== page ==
A top draw for some of the hundreds of thousands of visitors to New England's weekend Sailfest was surely the Freedom Schooner Amistad, replica of the United States' most famous slavery vessel, even as many were unaware of the suspense behind its eventual appearance at the annual tall ships gathering.
The original Amistad was the setting for an 1839 mutiny aboard the Spanish slave ship bound for Cuba with 53 kidnapped Africans who were held in a small New Haven, Connecticut jail for a year before President John Quincy Adams convinced the U.S. Supreme Court to release them.
The story provided fodder for several books and the acclaimed 1997 Steven Spielberg film, "Amistad."
But over the weekend, doubts about whether the Amistad replica, built in 2000, would join the three-day sailing event, which is among the nation's largest with more than 300,000 visitors, stood as a tribute to the original's dramatic past.
An educational group, Amistad America Inc., sailed the ship around the nation for a decade to tell the original's story, but the schooner lost its nonprofit status for failing to pay taxes and fell into other financial difficulties, despite annual state funding of $400,000 as well as $8 million for restoration.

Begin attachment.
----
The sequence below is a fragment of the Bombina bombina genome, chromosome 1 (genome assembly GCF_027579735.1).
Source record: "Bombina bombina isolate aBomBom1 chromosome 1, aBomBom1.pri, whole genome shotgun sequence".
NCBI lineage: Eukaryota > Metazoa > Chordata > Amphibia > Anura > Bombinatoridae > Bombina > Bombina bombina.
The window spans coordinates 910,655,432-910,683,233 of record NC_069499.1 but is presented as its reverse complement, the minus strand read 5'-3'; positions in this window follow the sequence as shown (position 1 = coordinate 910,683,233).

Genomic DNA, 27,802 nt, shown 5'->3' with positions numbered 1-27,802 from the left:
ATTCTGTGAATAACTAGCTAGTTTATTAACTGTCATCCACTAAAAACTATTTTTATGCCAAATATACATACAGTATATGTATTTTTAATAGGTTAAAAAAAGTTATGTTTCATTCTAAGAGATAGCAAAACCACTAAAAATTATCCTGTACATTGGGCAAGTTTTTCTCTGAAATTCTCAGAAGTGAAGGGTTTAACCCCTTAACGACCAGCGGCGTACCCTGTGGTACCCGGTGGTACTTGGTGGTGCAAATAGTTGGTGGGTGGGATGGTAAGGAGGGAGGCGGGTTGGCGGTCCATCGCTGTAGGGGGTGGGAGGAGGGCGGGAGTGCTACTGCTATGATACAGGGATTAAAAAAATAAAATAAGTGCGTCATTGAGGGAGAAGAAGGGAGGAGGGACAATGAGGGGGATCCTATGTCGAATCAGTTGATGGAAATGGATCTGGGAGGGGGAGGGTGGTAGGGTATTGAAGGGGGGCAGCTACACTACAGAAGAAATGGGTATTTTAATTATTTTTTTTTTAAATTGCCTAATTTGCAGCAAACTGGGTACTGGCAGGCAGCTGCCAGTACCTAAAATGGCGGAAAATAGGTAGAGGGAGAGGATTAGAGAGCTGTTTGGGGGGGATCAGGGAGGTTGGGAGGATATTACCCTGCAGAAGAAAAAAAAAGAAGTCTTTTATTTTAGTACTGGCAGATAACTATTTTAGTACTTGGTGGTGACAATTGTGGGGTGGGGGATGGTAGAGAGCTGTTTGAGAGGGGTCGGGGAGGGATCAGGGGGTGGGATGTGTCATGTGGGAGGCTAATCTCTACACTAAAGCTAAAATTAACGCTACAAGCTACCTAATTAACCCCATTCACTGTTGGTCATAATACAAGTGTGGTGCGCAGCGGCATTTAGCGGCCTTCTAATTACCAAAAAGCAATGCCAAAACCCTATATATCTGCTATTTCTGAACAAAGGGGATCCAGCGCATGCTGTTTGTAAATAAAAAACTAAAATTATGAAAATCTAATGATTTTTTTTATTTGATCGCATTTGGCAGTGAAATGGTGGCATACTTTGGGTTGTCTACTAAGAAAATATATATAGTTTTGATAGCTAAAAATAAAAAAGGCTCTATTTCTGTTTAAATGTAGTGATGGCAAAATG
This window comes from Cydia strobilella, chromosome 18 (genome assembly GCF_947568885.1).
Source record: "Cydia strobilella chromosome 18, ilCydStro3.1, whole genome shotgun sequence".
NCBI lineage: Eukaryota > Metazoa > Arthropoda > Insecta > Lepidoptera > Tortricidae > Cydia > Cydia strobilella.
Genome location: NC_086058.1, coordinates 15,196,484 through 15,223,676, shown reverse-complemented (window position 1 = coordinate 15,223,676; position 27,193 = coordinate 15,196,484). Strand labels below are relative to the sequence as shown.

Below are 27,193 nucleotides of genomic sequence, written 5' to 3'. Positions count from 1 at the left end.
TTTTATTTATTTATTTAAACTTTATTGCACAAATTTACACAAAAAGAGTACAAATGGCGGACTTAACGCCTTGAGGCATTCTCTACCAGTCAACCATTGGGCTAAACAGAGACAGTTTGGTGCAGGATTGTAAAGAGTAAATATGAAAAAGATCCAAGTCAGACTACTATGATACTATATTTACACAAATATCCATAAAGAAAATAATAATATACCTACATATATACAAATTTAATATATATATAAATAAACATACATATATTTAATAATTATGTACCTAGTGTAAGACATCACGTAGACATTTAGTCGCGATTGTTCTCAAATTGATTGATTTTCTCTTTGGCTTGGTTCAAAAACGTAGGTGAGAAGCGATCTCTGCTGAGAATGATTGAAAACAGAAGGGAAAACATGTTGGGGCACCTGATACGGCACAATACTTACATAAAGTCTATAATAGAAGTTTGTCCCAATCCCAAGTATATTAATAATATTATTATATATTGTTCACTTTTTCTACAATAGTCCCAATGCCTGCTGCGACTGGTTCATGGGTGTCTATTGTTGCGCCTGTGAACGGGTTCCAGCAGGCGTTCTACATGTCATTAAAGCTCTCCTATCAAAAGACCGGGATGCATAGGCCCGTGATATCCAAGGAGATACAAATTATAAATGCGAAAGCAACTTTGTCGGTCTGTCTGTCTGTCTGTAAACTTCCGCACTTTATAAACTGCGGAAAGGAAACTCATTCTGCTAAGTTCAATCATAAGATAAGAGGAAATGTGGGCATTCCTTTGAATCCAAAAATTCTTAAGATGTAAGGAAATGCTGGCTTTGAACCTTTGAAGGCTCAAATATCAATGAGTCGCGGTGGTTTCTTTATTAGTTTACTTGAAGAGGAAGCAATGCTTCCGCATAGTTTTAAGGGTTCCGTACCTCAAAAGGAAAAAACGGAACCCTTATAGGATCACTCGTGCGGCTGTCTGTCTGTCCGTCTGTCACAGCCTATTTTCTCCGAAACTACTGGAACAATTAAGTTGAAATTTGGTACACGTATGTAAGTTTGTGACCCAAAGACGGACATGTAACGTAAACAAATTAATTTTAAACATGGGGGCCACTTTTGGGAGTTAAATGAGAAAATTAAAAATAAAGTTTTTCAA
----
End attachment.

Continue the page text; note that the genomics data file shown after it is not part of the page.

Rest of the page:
Governor Dannel Malloy had threatened to ax state funding to the group running Amistad if it failed to appear at the weekend festival which included some 200 tall ships, calling such an absence "wholly unacceptable."
In a July 10 letter, Malloy said, "Ensuring that the ship is able to attend Sailfest should be among the most basic fulfillment of the organization's agenda."
By showing up, "the Amistad reminds everyone of an important chapter of our state's history," Malloy said on Saturday.
Free tours of the vessel, which is docked most of the year at a marina in nearby New Haven, will continue through Sunday.
(By Richard Weizel; Editing by Chris Michaud; Editing by Clarence Fernandez)